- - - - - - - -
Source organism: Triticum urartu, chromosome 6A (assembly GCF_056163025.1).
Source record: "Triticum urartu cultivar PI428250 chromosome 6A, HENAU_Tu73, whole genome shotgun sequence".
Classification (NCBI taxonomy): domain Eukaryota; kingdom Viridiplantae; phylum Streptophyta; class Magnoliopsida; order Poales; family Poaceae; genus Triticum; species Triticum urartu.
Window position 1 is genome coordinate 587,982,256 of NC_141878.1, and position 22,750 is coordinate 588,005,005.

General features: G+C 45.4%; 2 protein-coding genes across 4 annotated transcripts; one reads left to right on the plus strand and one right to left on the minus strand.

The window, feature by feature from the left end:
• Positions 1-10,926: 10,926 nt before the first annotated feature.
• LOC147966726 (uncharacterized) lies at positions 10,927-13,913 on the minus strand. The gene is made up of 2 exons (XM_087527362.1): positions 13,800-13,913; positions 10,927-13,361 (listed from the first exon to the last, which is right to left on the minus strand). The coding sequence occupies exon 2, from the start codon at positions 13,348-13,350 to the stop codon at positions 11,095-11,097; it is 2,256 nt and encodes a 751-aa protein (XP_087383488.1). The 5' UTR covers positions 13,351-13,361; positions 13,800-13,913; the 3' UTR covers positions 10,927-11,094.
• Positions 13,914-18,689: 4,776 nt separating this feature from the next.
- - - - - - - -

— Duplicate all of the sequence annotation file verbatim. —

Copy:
Source organism: Triticum urartu, chromosome 6A (assembly GCF_056163025.1).
Source record: "Triticum urartu cultivar PI428250 chromosome 6A, HENAU_Tu73, whole genome shotgun sequence".
Classification (NCBI taxonomy): domain Eukaryota; kingdom Viridiplantae; phylum Streptophyta; class Magnoliopsida; order Poales; family Poaceae; genus Triticum; species Triticum urartu.
Window position 1 is genome coordinate 587,982,256 of NC_141878.1, and position 22,750 is coordinate 588,005,005.

General features: G+C 45.4%; 2 protein-coding genes across 4 annotated transcripts; one reads left to right on the plus strand and one right to left on the minus strand.

The window, feature by feature from the left end:
• Positions 1-10,926: 10,926 nt before the first annotated feature.
• LOC147966726 (uncharacterized) lies at positions 10,927-13,913 on the minus strand. The gene is made up of 2 exons (XM_087527362.1): positions 13,800-13,913; positions 10,927-13,361 (listed from the first exon to the last, which is right to left on the minus strand). The coding sequence occupies exon 2, from the start codon at positions 13,348-13,350 to the stop codon at positions 11,095-11,097; it is 2,256 nt and encodes a 751-aa protein (XP_087383488.1). The 5' UTR covers positions 13,351-13,361; positions 13,800-13,913; the 3' UTR covers positions 10,927-11,094.
• Positions 13,914-18,689: 4,776 nt separating this feature from the next.